Research: Shale Water Stays in the Ground in “Permeability Jail”

Real ScienceHack “researchers” will collect research others have done, run some numbers in a spreadsheet to bias the outcome, and then make off-the-wall pronouncements like burning coal is less damaging to the environment than drilling for natural gas (see New Study Final Nail in Coffin of Inflated Fugitive Methane Claims). Then there are real researchers–you know, scientists that perform actual measurements in the lab and in the field. They do real science to test hypotheses and issue real results–not theoretical hyperbole. Yesterday a real scientist/researcher from Penn State (Terry Engelder, geologist), a real scientist/researcher from Cornell University (Larry Cathless, earth and atmospheric sciences), and a real scientist/researcher from Shell (Taras Bryndzia, geologist) released the results of careful scientific testing. They wanted to know if the water injected into shale wells really stays in the ground–or if it, per chance, somehow magically travels back to the surface in a capillary fashion, possibly contaminating ground water sources. Their research paper, titled “The fate of residual treatment water in gas shale,” is published in the September 2014 issue of Journal of Unconventional Oil and Gas Resources. Here’s what they found…
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ODNR Updates Utica Map Showing Permits & Wells Drilled, Producing

Last December MDN brought you a very cool map produced by the Ohio Dept. of Natural Resources (ODNR) that shows, with different colored dots, where permits have been issued, where wells have been drilled, and where wells have been drilled and are now producing for the Utica/Pt. Pleasant Shale formation (see Very Cool Map from ODNR Showing OH Utica Wells Permitted/Drilled). The ODNR updated that map and released a new version last week, which we have for you below. What does it show?…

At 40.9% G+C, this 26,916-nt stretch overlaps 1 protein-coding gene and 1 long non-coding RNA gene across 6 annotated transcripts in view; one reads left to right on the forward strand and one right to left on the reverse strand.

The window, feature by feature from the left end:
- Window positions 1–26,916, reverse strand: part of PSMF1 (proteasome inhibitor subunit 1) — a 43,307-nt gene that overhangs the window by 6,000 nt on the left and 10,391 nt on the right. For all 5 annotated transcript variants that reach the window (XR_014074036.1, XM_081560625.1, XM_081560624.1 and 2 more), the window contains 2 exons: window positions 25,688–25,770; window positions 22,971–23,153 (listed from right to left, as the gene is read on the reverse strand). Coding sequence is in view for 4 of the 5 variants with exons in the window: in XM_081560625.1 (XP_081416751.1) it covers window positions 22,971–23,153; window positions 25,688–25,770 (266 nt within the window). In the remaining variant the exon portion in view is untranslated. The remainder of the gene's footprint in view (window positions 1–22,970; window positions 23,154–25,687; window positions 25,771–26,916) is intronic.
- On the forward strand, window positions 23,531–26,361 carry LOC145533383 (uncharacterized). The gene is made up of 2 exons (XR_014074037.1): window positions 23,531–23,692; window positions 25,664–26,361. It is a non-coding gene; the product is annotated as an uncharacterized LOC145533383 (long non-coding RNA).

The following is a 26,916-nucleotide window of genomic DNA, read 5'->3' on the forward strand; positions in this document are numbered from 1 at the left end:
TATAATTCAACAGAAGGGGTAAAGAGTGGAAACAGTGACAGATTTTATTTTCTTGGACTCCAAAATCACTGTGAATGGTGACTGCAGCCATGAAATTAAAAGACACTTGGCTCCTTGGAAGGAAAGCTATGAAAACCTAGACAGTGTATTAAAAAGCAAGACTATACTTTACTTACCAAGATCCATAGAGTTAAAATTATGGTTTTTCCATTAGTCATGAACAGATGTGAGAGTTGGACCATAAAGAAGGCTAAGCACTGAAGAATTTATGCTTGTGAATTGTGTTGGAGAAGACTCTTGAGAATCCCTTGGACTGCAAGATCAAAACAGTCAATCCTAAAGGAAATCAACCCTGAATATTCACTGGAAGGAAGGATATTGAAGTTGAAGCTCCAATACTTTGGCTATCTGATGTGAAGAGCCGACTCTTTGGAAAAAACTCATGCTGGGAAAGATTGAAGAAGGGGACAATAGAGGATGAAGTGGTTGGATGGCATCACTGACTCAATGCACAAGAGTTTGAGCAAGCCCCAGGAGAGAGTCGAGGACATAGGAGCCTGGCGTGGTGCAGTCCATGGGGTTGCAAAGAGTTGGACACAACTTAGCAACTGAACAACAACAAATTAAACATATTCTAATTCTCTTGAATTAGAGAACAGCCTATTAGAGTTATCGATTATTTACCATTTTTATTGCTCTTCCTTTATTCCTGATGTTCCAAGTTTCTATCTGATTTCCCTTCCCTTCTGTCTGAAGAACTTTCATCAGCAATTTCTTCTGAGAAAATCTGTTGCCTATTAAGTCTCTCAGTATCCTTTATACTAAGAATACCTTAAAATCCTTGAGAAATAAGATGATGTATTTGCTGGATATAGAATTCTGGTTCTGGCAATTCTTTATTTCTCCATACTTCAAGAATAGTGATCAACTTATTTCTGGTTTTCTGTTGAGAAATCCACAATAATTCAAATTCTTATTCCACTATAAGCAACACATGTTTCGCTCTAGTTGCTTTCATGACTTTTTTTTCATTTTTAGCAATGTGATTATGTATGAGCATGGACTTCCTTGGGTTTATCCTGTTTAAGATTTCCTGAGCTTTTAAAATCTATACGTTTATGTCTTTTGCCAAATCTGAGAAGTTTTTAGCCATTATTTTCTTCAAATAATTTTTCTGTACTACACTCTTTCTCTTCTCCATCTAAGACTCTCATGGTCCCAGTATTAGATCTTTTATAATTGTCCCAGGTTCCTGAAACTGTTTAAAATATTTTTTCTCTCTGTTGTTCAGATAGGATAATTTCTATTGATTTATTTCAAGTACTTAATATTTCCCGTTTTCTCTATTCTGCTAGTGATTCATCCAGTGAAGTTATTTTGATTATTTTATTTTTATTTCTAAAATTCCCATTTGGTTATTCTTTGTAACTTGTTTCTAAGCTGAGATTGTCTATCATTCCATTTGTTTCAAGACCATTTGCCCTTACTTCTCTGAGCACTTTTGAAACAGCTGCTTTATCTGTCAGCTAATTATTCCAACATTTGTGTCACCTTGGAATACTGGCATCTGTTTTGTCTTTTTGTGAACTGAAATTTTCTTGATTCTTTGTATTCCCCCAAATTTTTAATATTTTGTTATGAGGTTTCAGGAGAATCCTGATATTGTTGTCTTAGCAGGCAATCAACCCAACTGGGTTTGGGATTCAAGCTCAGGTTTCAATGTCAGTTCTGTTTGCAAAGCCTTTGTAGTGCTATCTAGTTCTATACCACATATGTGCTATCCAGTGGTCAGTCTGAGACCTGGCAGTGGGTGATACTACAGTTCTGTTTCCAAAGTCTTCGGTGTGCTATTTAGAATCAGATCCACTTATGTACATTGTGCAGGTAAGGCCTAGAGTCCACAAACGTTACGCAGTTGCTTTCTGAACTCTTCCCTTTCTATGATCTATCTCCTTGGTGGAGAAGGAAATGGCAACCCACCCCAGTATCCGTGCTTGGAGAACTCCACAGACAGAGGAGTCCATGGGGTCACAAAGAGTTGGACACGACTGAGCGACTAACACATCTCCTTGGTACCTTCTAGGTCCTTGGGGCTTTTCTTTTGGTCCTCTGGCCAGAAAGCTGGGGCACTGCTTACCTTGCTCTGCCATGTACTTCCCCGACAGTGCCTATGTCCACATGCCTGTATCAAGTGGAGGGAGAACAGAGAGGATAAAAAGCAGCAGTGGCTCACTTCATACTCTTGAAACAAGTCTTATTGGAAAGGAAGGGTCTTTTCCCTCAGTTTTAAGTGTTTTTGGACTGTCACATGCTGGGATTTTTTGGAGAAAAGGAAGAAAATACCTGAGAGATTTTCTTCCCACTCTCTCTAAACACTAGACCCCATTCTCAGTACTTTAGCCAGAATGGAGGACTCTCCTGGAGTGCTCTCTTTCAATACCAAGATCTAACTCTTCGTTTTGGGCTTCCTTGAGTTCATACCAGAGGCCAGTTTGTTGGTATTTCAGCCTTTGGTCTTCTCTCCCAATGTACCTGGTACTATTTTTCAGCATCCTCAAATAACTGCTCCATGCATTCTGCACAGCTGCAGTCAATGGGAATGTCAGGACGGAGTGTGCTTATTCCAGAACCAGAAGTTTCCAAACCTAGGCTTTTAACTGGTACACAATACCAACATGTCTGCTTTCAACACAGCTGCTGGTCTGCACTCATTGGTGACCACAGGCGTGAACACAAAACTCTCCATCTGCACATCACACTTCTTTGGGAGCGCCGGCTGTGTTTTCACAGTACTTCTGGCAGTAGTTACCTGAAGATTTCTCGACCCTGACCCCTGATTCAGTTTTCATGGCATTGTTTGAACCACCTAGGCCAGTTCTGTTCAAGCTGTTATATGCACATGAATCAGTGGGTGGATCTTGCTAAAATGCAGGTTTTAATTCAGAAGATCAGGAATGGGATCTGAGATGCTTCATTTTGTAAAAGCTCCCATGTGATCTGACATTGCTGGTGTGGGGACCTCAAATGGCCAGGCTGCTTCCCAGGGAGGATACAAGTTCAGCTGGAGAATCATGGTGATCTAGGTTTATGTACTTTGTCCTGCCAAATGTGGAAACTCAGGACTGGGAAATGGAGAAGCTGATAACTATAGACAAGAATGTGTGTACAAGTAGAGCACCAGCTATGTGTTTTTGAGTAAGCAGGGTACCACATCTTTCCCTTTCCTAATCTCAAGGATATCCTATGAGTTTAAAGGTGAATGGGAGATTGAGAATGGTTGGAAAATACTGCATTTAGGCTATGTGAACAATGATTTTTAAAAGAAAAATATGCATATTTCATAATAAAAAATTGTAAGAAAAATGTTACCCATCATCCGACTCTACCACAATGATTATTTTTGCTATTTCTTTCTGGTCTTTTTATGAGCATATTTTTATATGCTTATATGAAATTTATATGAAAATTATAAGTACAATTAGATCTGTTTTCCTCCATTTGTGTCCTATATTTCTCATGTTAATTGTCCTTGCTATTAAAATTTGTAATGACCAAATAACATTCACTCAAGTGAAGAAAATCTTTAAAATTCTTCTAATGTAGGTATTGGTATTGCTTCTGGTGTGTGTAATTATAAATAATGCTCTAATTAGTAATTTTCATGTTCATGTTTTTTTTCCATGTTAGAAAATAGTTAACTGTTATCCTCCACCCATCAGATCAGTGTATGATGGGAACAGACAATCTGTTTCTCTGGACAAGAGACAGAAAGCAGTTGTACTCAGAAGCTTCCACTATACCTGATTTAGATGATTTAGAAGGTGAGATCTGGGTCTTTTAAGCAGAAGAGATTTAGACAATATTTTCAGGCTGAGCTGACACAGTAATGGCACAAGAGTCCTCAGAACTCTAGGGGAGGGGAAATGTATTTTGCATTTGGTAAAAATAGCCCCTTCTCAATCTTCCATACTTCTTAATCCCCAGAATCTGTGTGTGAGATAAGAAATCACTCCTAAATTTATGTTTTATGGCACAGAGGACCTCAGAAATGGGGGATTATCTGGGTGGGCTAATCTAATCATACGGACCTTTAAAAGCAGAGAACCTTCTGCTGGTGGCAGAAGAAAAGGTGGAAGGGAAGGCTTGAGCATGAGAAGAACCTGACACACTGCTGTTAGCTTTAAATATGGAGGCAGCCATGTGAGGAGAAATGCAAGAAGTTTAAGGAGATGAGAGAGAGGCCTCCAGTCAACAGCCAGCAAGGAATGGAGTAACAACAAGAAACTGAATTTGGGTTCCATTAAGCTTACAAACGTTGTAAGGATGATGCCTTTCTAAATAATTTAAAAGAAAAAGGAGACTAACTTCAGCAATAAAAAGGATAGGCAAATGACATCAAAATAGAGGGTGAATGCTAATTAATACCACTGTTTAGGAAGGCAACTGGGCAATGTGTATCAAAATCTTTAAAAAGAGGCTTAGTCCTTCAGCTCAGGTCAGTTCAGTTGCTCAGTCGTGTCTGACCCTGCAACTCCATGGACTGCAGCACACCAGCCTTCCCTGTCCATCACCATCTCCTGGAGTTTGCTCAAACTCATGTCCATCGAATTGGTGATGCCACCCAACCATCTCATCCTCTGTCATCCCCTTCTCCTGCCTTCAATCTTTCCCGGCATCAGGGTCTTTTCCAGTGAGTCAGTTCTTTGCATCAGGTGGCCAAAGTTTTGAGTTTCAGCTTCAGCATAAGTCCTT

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VA Gov. McAuliffe Vows No Drilling in Washington Natl Forest

Sounding more like the liberal (and irrational) Democrat he really is, Virginia Gov. Terry McAuliffe said yesterday that there will be no shale drilling in (or under) the George Washington National Forest, which lies mostly in his state, while he’s governor. Which is kind of interesting because last week he stood toe to toe with Dominion CEO Thomas F. Farrell II at a press conference to announce his support for the $5 billion Atlantic Coast Pipeline, part of which will run through (yes) the George Washington National Forest (see Dominion Commits to Major New Marcellus/Utica Pipeline Project). So apparently McAuliffe doesn’t mind cutting down trees and digging up the precious, pristine, “old growth” forest to lay a pipeline–but drilling a hole more than a mile under it’s surface? No way José. Which makes us wonder who’s contributing the most to his campaign coffers?…
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Does PA Royalty Bill 1684 Still Have a Chance This Year?